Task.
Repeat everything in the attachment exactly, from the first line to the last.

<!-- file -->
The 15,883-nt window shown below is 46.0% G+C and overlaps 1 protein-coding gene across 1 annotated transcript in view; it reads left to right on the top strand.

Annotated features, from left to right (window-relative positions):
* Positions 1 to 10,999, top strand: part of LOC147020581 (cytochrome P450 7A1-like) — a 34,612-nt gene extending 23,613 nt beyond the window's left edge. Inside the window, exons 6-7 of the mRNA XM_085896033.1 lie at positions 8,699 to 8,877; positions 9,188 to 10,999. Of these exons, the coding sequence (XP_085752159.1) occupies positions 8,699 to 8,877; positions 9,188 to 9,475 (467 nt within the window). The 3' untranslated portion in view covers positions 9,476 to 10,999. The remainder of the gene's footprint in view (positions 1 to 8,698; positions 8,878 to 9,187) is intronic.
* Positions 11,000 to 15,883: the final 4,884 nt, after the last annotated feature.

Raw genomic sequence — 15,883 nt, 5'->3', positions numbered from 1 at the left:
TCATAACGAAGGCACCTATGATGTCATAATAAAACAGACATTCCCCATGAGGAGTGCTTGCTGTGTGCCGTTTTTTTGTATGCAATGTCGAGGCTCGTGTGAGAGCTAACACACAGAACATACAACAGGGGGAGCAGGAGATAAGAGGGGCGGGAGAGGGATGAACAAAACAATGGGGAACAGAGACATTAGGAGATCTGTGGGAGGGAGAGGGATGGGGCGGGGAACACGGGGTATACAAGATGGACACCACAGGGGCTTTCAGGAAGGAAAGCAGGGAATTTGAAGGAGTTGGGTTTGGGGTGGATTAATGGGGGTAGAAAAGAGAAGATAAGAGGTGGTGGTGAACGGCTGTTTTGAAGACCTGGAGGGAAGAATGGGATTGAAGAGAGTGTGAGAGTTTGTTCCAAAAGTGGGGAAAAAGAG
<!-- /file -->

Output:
The 15,883-nt window shown below is 46.0% G+C and overlaps 1 protein-coding gene across 1 annotated transcript in view; it reads left to right on the top strand.

Annotated features, from left to right (window-relative positions):
* Positions 1 to 10,999, top strand: part of LOC147020581 (cytochrome P450 7A1-like) — a 34,612-nt gene extending 23,613 nt beyond the window's left edge. Inside the window, exons 6-7 of the mRNA XM_085896033.1 lie at positions 8,699 to 8,877; positions 9,188 to 10,999. Of these exons, the coding sequence (XP_085752159.1) occupies positions 8,699 to 8,877; positions 9,188 to 9,475 (467 nt within the window). The 3' untranslated portion in view covers positions 9,476 to 10,999. The remainder of the gene's footprint in view (positions 1 to 8,698; positions 8,878 to 9,187) is intronic.
* Positions 11,000 to 15,883: the final 4,884 nt, after the last annotated feature.

Raw genomic sequence — 15,883 nt, 5'->3', positions numbered from 1 at the left:
TCATAACGAAGGCACCTATGATGTCATAATAAAACAGACATTCCCCATGAGGAGTGCTTGCTGTGTGCCGTTTTTTTGTATGCAATGTCGAGGCTCGTGTGAGAGCTAACACACAGAACATACAACAGGGGGAGCAGGAGATAAGAGGGGCGGGAGAGGGATGAACAAAACAATGGGGAACAGAGACATTAGGAGATCTGTGGGAGGGAGAGGGATGGGGCGGGGAACACGGGGTATACAAGATGGACACCACAGGGGCTTTCAGGAAGGAAAGCAGGGAATTTGAAGGAGTTGGGTTTGGGGTGGATTAATGGGGGTAGAAAAGAGAAGATAAGAGGTGGTGGTGAACGGCTGTTTTGAAGACCTGGAGGGAAGAATGGGATTGAAGAGAGTGTGAGAGTTTGTTCCAAAAGTGGGGAAAAAGAG